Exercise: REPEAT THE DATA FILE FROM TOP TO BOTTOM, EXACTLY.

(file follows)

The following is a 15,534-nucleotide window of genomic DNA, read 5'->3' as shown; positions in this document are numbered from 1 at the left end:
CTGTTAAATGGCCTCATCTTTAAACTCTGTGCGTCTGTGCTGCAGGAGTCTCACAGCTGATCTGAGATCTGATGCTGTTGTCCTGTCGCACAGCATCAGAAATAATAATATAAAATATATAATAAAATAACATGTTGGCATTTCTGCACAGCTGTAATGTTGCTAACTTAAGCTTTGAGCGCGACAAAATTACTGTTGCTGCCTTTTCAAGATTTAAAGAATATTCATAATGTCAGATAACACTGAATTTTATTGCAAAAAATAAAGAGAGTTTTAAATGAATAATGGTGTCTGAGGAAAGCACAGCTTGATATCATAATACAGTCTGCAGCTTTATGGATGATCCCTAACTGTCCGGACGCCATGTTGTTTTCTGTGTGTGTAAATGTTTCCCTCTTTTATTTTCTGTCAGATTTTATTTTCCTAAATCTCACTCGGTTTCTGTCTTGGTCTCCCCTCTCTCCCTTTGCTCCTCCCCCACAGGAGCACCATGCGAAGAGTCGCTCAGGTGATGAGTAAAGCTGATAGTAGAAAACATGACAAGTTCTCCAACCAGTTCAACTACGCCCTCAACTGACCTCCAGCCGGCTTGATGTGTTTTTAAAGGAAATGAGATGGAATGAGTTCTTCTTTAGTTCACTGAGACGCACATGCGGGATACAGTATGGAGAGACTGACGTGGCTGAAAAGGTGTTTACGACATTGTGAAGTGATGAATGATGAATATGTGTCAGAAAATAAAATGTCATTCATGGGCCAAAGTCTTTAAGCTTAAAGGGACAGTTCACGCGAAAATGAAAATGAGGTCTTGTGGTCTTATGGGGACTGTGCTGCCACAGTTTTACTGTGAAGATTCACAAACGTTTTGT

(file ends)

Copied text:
The following is a 15,534-nucleotide window of genomic DNA, read 5'->3' as shown; positions in this document are numbered from 1 at the left end:
CTGTTAAATGGCCTCATCTTTAAACTCTGTGCGTCTGTGCTGCAGGAGTCTCACAGCTGATCTGAGATCTGATGCTGTTGTCCTGTCGCACAGCATCAGAAATAATAATATAAAATATATAATAAAATAACATGTTGGCATTTCTGCACAGCTGTAATGTTGCTAACTTAAGCTTTGAGCGCGACAAAATTACTGTTGCTGCCTTTTCAAGATTTAAAGAATATTCATAATGTCAGATAACACTGAATTTTATTGCAAAAAATAAAGAGAGTTTTAAATGAATAATGGTGTCTGAGGAAAGCACAGCTTGATATCATAATACAGTCTGCAGCTTTATGGATGATCCCTAACTGTCCGGACGCCATGTTGTTTTCTGTGTGTGTAAATGTTTCCCTCTTTTATTTTCTGTCAGATTTTATTTTCCTAAATCTCACTCGGTTTCTGTCTTGGTCTCCCCTCTCTCCCTTTGCTCCTCCCCCACAGGAGCACCATGCGAAGAGTCGCTCAGGTGATGAGTAAAGCTGATAGTAGAAAACATGACAAGTTCTCCAACCAGTTCAACTACGCCCTCAACTGACCTCCAGCCGGCTTGATGTGTTTTTAAAGGAAATGAGATGGAATGAGTTCTTCTTTAGTTCACTGAGACGCACATGCGGGATACAGTATGGAGAGACTGACGTGGCTGAAAAGGTGTTTACGACATTGTGAAGTGATGAATGATGAATATGTGTCAGAAAATAAAATGTCATTCATGGGCCAAAGTCTTTAAGCTTAAAGGGACAGTTCACGCGAAAATGAAAATGAGGTCTTGTGGTCTTATGGGGACTGTGCTGCCACAGTTTTACTGTGAAGATTCACAAACGTTTTGT